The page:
To flash or not to flash?

on 29th August 2007

Don’t get me wrong. I am not advocating flashing as this may involve breaking the law. What I mean is flashing from the photographer’s point of view, especially when birds are the subjects.


Birders and photographers have always argued about the use of flash in bird photography. On the one hand flash photography results in a better image (it is a matter of one’s point of view), especially when the lighting is low. It also removes shadows that may be deemed undesirable. Again, far shot with a long lens will result in a blurred images unless flash is used. Anyway there are many reasons why flash is used.

On the other hand many birders are against using flash, especially on nesting birds and at night, when photographing nocturnal birds. With digital photography, it is not unusual for one photographer to release a dozen or more flashes per session. Imagine the stress on the birds, especially when the distance is near. And with nocturnal birds, not used to bright light in the darkness of the night, the constant flashing can result in injury to the eyes, or so birders claim.

A recent article from the internet titled “Flash Photography and the Visual System of Birds and Animals” by Dennis K. Olivero, DVM and Donald L. Cohen, MD may, in a way, put to rest the fierce controversy that is raging in the interne.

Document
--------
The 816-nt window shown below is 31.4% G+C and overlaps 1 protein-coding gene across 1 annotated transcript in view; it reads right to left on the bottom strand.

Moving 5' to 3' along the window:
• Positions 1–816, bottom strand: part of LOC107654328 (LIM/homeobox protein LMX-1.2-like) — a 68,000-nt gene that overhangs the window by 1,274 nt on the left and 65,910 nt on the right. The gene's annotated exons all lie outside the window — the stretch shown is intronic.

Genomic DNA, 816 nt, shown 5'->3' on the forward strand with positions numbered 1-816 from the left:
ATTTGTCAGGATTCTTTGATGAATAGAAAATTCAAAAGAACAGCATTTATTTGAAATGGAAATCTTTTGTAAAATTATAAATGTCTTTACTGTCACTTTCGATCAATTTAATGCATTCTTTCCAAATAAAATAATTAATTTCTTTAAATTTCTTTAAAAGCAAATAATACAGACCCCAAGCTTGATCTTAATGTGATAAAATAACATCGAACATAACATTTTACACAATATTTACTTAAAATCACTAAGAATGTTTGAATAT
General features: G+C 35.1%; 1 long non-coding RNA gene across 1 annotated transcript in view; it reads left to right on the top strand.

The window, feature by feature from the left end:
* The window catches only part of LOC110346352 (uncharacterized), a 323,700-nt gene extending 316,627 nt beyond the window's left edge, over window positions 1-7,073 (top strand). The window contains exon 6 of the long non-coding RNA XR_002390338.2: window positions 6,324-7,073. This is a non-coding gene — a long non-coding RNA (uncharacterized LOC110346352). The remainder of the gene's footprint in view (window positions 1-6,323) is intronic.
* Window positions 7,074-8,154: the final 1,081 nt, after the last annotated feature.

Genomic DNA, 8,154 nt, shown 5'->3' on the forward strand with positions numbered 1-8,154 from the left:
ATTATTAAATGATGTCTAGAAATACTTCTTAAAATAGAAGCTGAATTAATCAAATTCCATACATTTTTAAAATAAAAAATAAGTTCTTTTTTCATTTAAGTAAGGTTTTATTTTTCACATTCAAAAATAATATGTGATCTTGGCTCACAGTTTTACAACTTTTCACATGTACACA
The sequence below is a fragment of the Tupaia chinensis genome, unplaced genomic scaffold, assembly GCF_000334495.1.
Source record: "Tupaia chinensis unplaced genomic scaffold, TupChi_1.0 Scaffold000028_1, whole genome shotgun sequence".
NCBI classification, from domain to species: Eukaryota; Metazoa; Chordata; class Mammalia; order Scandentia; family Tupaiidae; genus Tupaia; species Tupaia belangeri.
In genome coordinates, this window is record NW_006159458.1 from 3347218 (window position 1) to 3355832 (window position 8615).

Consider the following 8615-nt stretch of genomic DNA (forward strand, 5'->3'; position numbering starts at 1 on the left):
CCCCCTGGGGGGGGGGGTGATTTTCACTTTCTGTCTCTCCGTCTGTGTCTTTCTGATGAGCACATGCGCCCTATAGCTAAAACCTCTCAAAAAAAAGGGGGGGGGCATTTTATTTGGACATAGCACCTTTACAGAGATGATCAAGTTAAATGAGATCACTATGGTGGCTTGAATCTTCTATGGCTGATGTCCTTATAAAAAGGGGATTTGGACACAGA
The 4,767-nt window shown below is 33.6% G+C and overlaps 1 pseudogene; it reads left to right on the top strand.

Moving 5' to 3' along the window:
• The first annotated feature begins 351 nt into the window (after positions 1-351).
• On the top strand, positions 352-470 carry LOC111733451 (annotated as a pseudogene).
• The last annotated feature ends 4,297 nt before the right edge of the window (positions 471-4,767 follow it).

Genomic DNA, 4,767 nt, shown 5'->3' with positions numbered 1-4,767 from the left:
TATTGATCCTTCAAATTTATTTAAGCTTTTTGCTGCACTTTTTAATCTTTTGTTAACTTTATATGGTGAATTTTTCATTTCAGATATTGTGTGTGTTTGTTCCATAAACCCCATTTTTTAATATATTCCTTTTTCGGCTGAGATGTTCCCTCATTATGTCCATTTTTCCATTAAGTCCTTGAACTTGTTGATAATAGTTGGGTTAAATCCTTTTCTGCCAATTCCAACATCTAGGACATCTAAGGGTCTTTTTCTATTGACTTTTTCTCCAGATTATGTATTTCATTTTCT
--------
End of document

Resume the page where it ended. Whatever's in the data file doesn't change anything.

According to the authors the flash gives a very short burst of light that is much diffused when it reaches the subject. This may or may not bother the subjects. However, under dim light conditions, flash “can produce a temporary reduction in vision but not permanent damage.”

The authors are not in favour of repeated flashing in total darkness, however, “The judicious use of flash in completely dark situations causing a brief vision alteration must be offset by the educational value of the photograph made… In select situations, the use of flash may be justified.”